• Jindy

Why men, adventure (and often lycra) are a magic formula.

I’ve just got back from a gruelling weekend of cycling with some friends. It was a cross country trip over a few days, with our gear strapped to our road bikes. The distance and terrain were already pretty challenging, but became something else altogether as we were lashed by a storm for two days, leaving us wet, frozen and exhausted as we covered almost 300 kilometres.


We were battered by cold easterly headwinds, consistent heavy rain, and winter temperatures that caught us off guard and under clothed in June, as we tackled 4,500 metres of climbing. We were never dry or warm whilst on the bike, and a couple of serious mechanical issues threatened to leave us stranded in the middle of nowhere. In the evening, we peeled off soggy clothing, shovelled food into our mouths and made tired conversation over beers before falling into bed exhausted. Our social cycling trip became a mixture of endurance test and adventure.


And we loved it. Although I won’t lie, there was one point where, shivering uncontrollably, I point blank refused to leave a cafe and get back on our bikes until I was a little bit warmer. That mild fit of pique aside, I felt invigorated physically, mentally and emotionally.


You might wonder why. I do too, every time I come back from a trip like this. There’s no single or obvious reason but many years of adventures like this with my mates has given me some idea of why.


First, like all humans, we’re designed to stay active and mobile throughout the day, our bi-ped, upright bodies reflect our origin as foragers and hunter gatherers. Me and my mates? We sit behind desks all day, staring at screens and shortening our hamstrings. We have responsibilities to partners, children and loved ones. We have bills to pay and everyday things to worry about. Yet, whether we hear it or not, there’s a yearning deep down for activity, adventure and even jeopardy.


This desire to experience a wilder, outdoor world is met by a fundamental characteristic common in everyone who pursues any passion: the desire to test ourselves, to push beyond our boundaries, and to see what we’re capable of. None of us fits the description ‘alpha male’; we’re not motivated by beating others or conspicuous achievement, but we do relish the challenges like this that enable growth and resilience.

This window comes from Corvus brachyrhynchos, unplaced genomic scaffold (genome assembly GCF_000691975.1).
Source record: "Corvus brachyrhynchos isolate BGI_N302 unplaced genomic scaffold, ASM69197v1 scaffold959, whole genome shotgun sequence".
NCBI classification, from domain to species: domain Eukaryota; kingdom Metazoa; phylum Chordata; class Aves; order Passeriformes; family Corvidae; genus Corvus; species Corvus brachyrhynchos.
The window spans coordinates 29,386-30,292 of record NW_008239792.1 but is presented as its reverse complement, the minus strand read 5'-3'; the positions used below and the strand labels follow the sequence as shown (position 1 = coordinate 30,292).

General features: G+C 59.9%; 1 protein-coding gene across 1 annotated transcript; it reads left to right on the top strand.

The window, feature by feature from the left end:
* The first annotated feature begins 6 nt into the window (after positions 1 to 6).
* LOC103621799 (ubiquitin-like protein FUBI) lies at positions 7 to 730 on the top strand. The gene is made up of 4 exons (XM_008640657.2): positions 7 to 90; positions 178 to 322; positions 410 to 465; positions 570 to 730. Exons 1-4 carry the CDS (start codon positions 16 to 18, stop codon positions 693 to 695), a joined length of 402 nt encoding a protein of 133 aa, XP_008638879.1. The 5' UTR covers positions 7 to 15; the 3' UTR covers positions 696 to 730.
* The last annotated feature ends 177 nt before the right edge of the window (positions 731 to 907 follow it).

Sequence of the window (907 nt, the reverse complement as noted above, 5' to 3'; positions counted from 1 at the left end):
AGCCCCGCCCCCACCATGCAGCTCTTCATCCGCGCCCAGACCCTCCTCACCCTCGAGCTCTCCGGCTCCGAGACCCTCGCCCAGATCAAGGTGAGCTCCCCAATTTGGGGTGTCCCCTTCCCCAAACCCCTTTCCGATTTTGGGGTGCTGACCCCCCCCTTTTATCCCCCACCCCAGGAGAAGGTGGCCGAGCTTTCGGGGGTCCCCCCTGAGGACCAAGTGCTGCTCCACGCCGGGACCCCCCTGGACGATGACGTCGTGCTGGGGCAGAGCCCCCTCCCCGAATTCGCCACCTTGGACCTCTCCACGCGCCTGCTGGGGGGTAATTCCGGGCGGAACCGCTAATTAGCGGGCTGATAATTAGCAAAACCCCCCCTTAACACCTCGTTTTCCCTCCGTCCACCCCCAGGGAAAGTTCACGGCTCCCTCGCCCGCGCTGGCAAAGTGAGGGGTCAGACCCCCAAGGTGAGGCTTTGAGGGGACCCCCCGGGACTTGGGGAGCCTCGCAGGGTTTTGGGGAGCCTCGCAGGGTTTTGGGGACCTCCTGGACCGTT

Don’t get me wrong. None of us are David Goggins (who is?). And it’s not like we’ve gone out and hunted a wild boar to feed the family, but by comfortable Western lifestyle standards, we have chosen an endeavour that requires physical and mental toughness in the face of a punishing physical challenge, tough conditions and a little bit of danger. There’s plenty of literature on why humans seek out adventure in the modern first world, and it usually points to the safe, cosseted lifestyles we lead that are at odds with the primal engineering that exists in our bodies – we now use adrenaline and dopamine in ways that are harmful to us, no longer feeling the fear of being eaten by a wild animal and instead fretting over getting that next client on board or whether we’ve caught up with that Netflix series everyone is talking about. Not to mention the dopamine hits we get from our smartphones.


So we like the adventure, and we like the challenge. Is that it? Not quite. I think there’s something else, a more fundamental reason that sits beneath it all: for many men, this is the best and healthiest way to spend time together. It’s how we connect - with each other and with the natural world.


Men are less accustomed to sharing their feelings or inner thoughts, meaning they are less well adapted to connecting emotionally. This carries an alarming impact on mental health and wellbeing. Research consistently shows that men are less likely to talk about difficult feelings or reach out for help. This suppression of emotions can manifest in anger, depression, substance addiction and violence. All of which contributes to some alarming statistics: men are much more likely to commit suicide than women, and suicide is the highest cause of death in men under 45.


Yet, put us all together in a shared endeavour, involving physical activity and a common purpose, and something happens. There’s something nourishing and remarkably normal about the way we look after each other, tend to each other’s kit and equipment, work for the group and check in on each other. This isn’t exclusive to men of course, I guess any group of adults would act the same way - it’s just that it’s more of a break from the norm in which we plod on, not thinking to ask our mates how they’re feeling or let others know how we are. It’s as if adversity and a challenging environment gives us the permission to be nurturing.


All very deep stuff eh? I’m not a doctor, scientist or sociologist but I do know how trips like this make me feel: fantastic. I know they give me a sense of satisfaction and purpose much more profound than the data of the distance covered or metres ascended. I know they make me feel much more alive and connected to others.


So perhaps the real question is not why we go on trips like this, but why we go on them so infrequently?

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